Cloth or N95? Disputes over Covid masks pit employees against bosses | Canada
OWhen Corey Gallagher returned earlier this month to the postal sorting center where he works and put on an N95 mask, he was shocked when a supervisor asked him to take it off and replace it with a cloth mask .
The Canadian postal worker, whose wife is immunocompromised and whose child is not yet old enough to receive a vaccine, refused to exchange his respirator. “I didn’t really understand. At first I thought it was some kind of joke,” he told the Winnipeg Free Press.
But the request was repeated the next day when another senior supervisor told her to wear the cloth mask. Gallagher again refused and was eventually sent home. Canada Post initially suggested wearing a cloth mask over his respirator, but federal requirements later determined meant Gallagher could only wear the standard masks. He is now taking paid time off until it is clearer when he can return to work.
The row has raised broader questions about which masks provide the best protection — but also the challenges facing public health agencies and big business as they try to establish universal masking policies.
Canada Post, with its 64,000 employees, says the cloth masks it requires employees to wear meet recommendations from the country’s public health agency.
“The company fully supports these guidelines and therefore requires all employees to wear a face covering provided by Canada Post, which is either a reusable cloth face covering or a disposable medical mask,” the state-owned company said. in a statement, adding that if an employee refuses to wear a company-provided mask, they are told — like Gallagher — to leave. “Canada Post will continue to monitor best practices and recommendations around face coverings and update our requirements accordingly.
The Canadian Union of Postal Workers came to Gallagher’s defense, calling on the Postal Service to give employees N95 masks — or at a minimum, not punish them for bringing their own.
“It’s a little disappointing that we’re so far behind Canadian standards,” Gallagher said.
Experts say the confusion is emblematic of the challenges facing public health agencies around the world as they try to balance evolving understanding of the coronavirus with clear messaging.
“Things are moving so fast. Public health agencies really want to use science to make recommendations — but those recommendations have to apply to a virtually infinite number of scenarios,” said John Lynch, an infectious disease specialist at the University of Washington in Seattle. “They react to science as quickly as they can. But this is not always communicated effectively and clearly.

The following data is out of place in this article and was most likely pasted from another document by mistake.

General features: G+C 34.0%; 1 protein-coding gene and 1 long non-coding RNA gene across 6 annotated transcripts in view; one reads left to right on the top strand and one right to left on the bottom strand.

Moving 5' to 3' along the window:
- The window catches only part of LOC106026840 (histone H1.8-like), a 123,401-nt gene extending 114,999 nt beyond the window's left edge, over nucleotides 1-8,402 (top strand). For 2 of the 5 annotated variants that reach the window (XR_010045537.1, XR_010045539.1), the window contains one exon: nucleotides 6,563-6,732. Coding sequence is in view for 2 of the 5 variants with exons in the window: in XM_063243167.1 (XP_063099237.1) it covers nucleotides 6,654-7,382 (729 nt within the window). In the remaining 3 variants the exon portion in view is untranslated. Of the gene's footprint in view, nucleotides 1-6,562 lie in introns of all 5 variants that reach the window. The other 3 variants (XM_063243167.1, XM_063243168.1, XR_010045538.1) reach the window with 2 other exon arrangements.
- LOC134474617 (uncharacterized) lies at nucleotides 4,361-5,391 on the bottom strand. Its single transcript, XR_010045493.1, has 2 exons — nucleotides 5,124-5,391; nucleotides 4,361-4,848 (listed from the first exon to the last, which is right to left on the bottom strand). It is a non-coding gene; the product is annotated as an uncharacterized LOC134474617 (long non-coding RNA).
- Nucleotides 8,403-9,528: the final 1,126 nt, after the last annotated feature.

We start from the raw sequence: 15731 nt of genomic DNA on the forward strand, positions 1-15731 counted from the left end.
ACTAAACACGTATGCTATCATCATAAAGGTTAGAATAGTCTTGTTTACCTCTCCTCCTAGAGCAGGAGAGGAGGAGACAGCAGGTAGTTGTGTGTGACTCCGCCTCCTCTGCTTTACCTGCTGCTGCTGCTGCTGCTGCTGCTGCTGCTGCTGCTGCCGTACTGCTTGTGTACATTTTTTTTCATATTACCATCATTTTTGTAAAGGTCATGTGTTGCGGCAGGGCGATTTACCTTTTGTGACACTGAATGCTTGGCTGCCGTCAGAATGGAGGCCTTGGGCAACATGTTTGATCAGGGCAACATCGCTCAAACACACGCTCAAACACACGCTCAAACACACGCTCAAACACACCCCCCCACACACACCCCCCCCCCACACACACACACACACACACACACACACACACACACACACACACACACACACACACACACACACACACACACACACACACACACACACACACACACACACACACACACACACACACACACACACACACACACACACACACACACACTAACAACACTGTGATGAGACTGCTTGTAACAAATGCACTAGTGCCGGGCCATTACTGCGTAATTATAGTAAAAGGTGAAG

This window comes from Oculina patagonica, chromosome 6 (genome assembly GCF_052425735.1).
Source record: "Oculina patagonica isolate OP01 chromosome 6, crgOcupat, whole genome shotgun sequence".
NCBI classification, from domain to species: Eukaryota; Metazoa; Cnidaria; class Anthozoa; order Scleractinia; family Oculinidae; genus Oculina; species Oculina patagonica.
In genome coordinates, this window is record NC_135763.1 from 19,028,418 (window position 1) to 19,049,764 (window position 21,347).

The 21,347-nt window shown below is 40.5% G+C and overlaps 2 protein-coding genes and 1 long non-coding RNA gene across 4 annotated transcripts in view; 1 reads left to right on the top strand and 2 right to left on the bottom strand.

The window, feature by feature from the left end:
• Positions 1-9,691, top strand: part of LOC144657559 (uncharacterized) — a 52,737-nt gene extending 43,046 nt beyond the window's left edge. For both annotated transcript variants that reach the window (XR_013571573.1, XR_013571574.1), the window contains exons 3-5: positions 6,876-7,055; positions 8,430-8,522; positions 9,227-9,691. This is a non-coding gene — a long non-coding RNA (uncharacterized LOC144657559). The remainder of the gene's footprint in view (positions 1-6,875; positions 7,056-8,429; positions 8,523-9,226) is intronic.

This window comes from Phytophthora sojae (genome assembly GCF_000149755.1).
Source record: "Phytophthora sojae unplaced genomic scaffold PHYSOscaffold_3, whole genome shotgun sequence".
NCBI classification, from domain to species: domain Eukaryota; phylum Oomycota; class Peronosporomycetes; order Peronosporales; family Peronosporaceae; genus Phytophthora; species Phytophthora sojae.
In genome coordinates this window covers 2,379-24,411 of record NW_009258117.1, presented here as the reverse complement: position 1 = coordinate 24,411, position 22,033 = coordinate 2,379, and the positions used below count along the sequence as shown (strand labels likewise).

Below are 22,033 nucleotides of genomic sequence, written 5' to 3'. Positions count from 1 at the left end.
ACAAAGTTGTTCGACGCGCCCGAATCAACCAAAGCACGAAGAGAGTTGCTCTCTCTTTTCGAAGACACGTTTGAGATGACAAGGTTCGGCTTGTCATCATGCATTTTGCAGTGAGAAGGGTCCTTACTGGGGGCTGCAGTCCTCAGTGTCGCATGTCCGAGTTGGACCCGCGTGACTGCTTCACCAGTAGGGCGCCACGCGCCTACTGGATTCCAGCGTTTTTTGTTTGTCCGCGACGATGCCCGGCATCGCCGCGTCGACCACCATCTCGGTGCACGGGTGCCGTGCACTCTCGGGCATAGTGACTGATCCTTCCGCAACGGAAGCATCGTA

He points to the rapid oscillation of messages over the two years of the pandemic, which went from advising against masking and focusing on hand washing in the early days to strong mask requirements when scientists better understood the spread of the virus by aerosol.
The opacity of public health guidelines has produced other seemingly contradictory scenarios in Canada. In October, three teachers at the York, Ont., school board were threatened with suspension after wearing N95 respirators instead of the board-approved blue surgical masks. In neighboring Peel Council, however, staff received N95 masks in January when they returned to school.
Earlier this week, the United States announced plans to distribute 400 million N95 respirators from its national stockpile, a tacit endorsement of premium masks as countries deal with the highly infectious Omicron variant.
Lynch sees the switch to respirators — previously only required in high-risk settings like hospitals — as a worthwhile effort to “upgrade” the type of protection used.
But he warns that a number of variables – including fit, type and setting – come into play when determining how much protection a mask offers, meaning an ill-fitting N95 will only offer no more protection than a properly fitting surgical mask.
“If you want to wear your own respirator, go ahead. But we just ask that you make sure you cover it with another surgical mask so that we have basic coverage,” he said. “There are ways to normalize things while allowing people some flexibility. We should establish basements – we should not establish ceilings. Organizations must be able to adapt to people’s choices in the future.